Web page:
5. Li-ion Batteries.  There are many, many different types and brands of Li-ion batteries — Li-Mn (IMR); protected vs. unprotected; flat-top vs. button-top, , etc.).  You need to do your research, as there are apparentlyPanasonic NCR18650B 3400mAh Li-ion many counterfeits out there, even on mainstream sites like Amazon.  Many sites, including e-cigarette forum, recommend that you only use protected or safer chemistry batteries (Li-Mn, or IMR).  I’ve used over half a dozen APVs, and each one had built-in battery protection.  I strongly recommend this feature on any APV you purchase.  For APVs with built-in protection, I’ve found that unprotected, flat-top Li-ion or IMR batteries work best.  In fact, I’ve had very poor luck with any protected Li-ion battery in APVs with built-in battery protection.  The battery I’ve been purchasing for nearly two years is the Panasonic NCR18650B 3400 mAh. I’ve purchased nearly a dozen, all from Amazon, and have had excellent performance.  I’ve paid as low as $8.50 per battery to as high as $9.75.  Here are test results from BudgetLightForum.com and battery specs from Panasonic.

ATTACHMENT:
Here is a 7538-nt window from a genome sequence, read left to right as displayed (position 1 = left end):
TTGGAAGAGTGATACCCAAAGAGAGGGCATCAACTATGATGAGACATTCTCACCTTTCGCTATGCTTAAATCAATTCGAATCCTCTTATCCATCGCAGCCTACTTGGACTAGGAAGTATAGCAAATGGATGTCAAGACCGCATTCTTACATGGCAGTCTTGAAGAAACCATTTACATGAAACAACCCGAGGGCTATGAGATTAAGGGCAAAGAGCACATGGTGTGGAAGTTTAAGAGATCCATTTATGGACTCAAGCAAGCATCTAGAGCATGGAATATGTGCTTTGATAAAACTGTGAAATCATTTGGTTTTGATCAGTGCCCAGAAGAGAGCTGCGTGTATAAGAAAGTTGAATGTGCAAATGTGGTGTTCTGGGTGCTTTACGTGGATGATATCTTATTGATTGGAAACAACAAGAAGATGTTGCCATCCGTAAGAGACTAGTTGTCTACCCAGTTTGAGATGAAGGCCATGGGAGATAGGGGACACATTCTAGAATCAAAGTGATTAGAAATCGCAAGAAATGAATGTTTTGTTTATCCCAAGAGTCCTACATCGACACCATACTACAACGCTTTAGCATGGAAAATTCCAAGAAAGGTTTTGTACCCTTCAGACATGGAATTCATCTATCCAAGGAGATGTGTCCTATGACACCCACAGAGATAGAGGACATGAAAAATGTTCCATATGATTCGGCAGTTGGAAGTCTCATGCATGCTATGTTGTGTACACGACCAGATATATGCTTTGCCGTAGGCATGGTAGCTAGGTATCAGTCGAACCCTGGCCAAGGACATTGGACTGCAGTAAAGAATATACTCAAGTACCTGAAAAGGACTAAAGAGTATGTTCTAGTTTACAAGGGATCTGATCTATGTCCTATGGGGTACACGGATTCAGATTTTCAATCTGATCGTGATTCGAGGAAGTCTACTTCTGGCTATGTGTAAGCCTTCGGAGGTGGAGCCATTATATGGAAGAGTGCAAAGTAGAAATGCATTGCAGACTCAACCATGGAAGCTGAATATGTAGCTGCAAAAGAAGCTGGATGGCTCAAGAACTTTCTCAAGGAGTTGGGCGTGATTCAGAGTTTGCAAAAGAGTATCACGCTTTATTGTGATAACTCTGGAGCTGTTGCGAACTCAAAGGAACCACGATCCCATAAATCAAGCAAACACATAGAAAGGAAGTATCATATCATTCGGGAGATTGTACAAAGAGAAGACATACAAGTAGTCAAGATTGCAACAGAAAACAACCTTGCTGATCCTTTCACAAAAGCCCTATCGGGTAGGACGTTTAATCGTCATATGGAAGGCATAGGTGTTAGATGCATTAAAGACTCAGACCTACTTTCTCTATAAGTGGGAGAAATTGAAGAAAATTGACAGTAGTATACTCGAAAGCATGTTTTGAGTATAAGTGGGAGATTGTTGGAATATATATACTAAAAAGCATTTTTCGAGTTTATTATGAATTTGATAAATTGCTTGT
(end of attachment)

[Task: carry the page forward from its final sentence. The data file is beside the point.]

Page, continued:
So… are Li-ion batteries dangerous?  They can be… but not if you follow common sense & heed all the warnings.  One of the most important warnings is to NEVER allow your batteries to short circuit.  Always store them in a plastic or non-conductive case that prevents them coming in contact with other cells or anything conductive.  And yeah… that means you DO NOT carry bare Li-ion batteries in your pocket with change, keys, etc.  Another important warning is DO NOT overcharge your Li-ion cells, which is why your want a high quality Li-ion battery charger that ensures this will never happen.  And lastly, DO NOT leave your batteries or e-cig unattended when charging and DO NOT charge your batteries overnight.  The Complete Guide to E-Cig Safety mentioned above has a dedicated section titled A Guide to Safe E-Cig Charging & I suggest that you read it.  Many e-cig websites have FAQs and/or tips on Li-ion battery use, care & warnings.  Seek them out… they’re easy to find.